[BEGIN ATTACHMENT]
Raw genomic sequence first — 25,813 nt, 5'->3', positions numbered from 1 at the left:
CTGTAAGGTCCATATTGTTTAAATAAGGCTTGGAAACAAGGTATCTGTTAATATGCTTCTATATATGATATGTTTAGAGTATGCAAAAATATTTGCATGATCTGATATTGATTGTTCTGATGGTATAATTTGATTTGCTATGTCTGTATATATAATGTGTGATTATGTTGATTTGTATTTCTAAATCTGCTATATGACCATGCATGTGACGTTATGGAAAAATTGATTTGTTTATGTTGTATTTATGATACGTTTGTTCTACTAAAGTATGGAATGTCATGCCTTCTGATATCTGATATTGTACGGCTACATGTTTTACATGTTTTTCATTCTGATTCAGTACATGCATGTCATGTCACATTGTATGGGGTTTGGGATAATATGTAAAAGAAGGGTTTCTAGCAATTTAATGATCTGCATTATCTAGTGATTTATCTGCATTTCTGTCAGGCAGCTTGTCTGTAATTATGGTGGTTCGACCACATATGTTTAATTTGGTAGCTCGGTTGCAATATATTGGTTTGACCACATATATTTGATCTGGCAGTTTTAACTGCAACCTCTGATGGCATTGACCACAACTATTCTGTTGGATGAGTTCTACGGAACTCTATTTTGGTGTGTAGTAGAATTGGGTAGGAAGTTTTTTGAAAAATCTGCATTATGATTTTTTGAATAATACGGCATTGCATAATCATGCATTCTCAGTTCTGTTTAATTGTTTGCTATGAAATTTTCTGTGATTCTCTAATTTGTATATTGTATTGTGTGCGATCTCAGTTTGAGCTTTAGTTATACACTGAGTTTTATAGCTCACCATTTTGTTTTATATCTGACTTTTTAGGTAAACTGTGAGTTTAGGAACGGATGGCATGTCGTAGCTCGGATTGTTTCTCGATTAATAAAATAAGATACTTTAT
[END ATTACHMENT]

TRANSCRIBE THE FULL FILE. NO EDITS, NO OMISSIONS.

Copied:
Raw genomic sequence first — 25,813 nt, 5'->3', positions numbered from 1 at the left:
CTGTAAGGTCCATATTGTTTAAATAAGGCTTGGAAACAAGGTATCTGTTAATATGCTTCTATATATGATATGTTTAGAGTATGCAAAAATATTTGCATGATCTGATATTGATTGTTCTGATGGTATAATTTGATTTGCTATGTCTGTATATATAATGTGTGATTATGTTGATTTGTATTTCTAAATCTGCTATATGACCATGCATGTGACGTTATGGAAAAATTGATTTGTTTATGTTGTATTTATGATACGTTTGTTCTACTAAAGTATGGAATGTCATGCCTTCTGATATCTGATATTGTACGGCTACATGTTTTACATGTTTTTCATTCTGATTCAGTACATGCATGTCATGTCACATTGTATGGGGTTTGGGATAATATGTAAAAGAAGGGTTTCTAGCAATTTAATGATCTGCATTATCTAGTGATTTATCTGCATTTCTGTCAGGCAGCTTGTCTGTAATTATGGTGGTTCGACCACATATGTTTAATTTGGTAGCTCGGTTGCAATATATTGGTTTGACCACATATATTTGATCTGGCAGTTTTAACTGCAACCTCTGATGGCATTGACCACAACTATTCTGTTGGATGAGTTCTACGGAACTCTATTTTGGTGTGTAGTAGAATTGGGTAGGAAGTTTTTTGAAAAATCTGCATTATGATTTTTTGAATAATACGGCATTGCATAATCATGCATTCTCAGTTCTGTTTAATTGTTTGCTATGAAATTTTCTGTGATTCTCTAATTTGTATATTGTATTGTGTGCGATCTCAGTTTGAGCTTTAGTTATACACTGAGTTTTATAGCTCACCATTTTGTTTTATATCTGACTTTTTAGGTAAACTGTGAGTTTAGGAACGGATGGCATGTCGTAGCTCGGATTGTTTCTCGATTAATAAAATAAGATACTTTAT